With nearly a half-century of experience in foreign relations and diplomacy, W. Anthony K. Lake ’61 has visited nearly every nation in the world. Now the executive director of the United Nations Children’s Fund (UNICEF), Lake has had a variety of diplomatic roles throughout his career, from serving in President Nixon’s White House to serving as National Security Advisor under President Clinton from 1993 to 1997.
Arriving on Harvard’s campus in the fall of 1957, Lake was not set on a career in diplomacy.
“I wasn’t sure, because I developed a real love in my sophomore, junior, senior year for American colonial history,” Lake recalls. “But [I] also took the foreign service exam because I was interested in American foreign policy and international relations.”
In fact, Lake’s political involvement at Harvard was fairly limited.
“I was less interested in being involved in politics on campus than in studies and sports,” Lake says.
Lake jokes that he spent much of his college career “playing a lot of sports very badly.”
In particular, Lake still vividly recalls his senior season, in which he singlehandedly cost the squash team their undefeated record, with the added humiliation of losing to Yale.
“I got [squash coach Jack Barnaby] to admit that I was the worst squash player in his time at Harvard,” Lake remembers.
“He was a very quiet contemplative sort of fellow,” says Dan L. Goldwasser ’61, who lived across the hall from Lake his freshman year. “When I saw him on television [during Lake’s years serving under Clinton], he didn’t look much different than he had when he was in college ... He was a very warm, quiet fellow.”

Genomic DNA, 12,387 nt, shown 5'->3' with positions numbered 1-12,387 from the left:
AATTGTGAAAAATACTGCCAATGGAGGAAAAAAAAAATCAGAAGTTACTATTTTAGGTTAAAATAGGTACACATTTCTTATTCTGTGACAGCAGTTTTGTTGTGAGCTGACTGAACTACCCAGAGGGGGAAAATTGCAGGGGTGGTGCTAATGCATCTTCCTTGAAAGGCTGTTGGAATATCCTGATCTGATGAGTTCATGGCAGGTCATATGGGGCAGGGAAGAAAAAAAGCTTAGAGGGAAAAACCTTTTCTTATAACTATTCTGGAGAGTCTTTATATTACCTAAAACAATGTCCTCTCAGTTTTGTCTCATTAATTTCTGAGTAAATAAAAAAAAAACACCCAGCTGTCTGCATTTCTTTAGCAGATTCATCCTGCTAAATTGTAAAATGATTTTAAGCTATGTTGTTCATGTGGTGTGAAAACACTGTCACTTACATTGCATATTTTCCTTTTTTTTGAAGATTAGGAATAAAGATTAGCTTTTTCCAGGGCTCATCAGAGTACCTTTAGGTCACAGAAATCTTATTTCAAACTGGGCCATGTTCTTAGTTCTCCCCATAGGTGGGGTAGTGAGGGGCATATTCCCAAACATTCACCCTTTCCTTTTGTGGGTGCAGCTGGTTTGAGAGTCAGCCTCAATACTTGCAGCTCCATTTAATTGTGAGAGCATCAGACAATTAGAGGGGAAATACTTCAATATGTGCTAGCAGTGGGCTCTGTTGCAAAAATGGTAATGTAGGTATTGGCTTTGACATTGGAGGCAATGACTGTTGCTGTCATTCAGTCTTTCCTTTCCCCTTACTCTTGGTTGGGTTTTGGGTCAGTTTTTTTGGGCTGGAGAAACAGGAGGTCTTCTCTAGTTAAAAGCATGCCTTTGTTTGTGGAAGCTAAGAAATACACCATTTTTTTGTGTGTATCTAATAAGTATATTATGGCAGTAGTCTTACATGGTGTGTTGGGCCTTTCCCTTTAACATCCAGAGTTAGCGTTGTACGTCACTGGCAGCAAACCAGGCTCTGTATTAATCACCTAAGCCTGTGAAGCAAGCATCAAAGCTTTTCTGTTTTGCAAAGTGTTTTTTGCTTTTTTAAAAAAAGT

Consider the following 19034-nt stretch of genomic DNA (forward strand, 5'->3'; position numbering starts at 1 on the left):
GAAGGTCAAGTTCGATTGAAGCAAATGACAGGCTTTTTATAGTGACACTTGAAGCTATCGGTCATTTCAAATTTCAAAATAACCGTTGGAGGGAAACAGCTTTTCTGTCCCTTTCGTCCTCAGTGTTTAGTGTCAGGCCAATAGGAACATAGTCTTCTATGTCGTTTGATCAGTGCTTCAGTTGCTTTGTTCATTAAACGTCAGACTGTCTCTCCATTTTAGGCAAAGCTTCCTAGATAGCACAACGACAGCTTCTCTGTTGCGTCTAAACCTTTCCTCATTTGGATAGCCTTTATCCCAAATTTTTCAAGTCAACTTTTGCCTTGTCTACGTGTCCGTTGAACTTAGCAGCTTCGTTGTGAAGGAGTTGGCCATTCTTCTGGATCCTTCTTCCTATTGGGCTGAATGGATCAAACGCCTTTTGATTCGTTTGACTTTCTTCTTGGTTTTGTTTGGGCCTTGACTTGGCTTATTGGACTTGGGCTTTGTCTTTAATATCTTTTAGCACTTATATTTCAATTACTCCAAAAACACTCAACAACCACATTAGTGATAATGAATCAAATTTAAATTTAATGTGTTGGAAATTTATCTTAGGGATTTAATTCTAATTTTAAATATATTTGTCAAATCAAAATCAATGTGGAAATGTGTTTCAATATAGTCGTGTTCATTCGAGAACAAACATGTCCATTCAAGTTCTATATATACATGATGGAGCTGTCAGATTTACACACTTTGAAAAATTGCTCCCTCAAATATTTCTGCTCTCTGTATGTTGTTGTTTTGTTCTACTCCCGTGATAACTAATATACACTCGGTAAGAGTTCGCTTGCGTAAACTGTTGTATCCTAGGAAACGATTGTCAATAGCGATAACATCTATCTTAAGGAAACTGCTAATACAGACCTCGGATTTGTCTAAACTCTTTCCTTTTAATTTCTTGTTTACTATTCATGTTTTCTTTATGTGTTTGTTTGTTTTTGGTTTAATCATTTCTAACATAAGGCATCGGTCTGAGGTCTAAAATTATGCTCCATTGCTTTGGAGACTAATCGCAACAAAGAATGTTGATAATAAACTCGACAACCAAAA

That characterization remains true today, his colleagues say.
“I would describe Tony as very cerebral,” says Chester A. Crocker, a colleague of Lake’s at the Edmund A. Walsh School of Foreign Service at Georgetown University. “He’s not a table-pounding individual. He’s very deliberate in the way he speaks and careful in the way he thinks.”
As an American history concentrator, Lake fondly remembers crossing paths with at least one notable professor who he would later work with closely.
“There were a number of wonderful historians,” Lake notes. “I also took a course from Henry Kissinger, and ironically later ended up as his special assistant in the White House.” In particular, Lake says he was motivated by John F. Kennedy’s call to public service.
Lake resigned from his position under Kissinger in 1970 shortly following the invasion of Cambodia. Noting that working in such a contentious environment could be very intense, Lake says, “Kissinger to his credit welcomed and encouraged those internal arguments.”
Lake returned to the White House during the Clinton administration to serve as National Security Advisor, playing a part in the resolution of violence in Bosnia.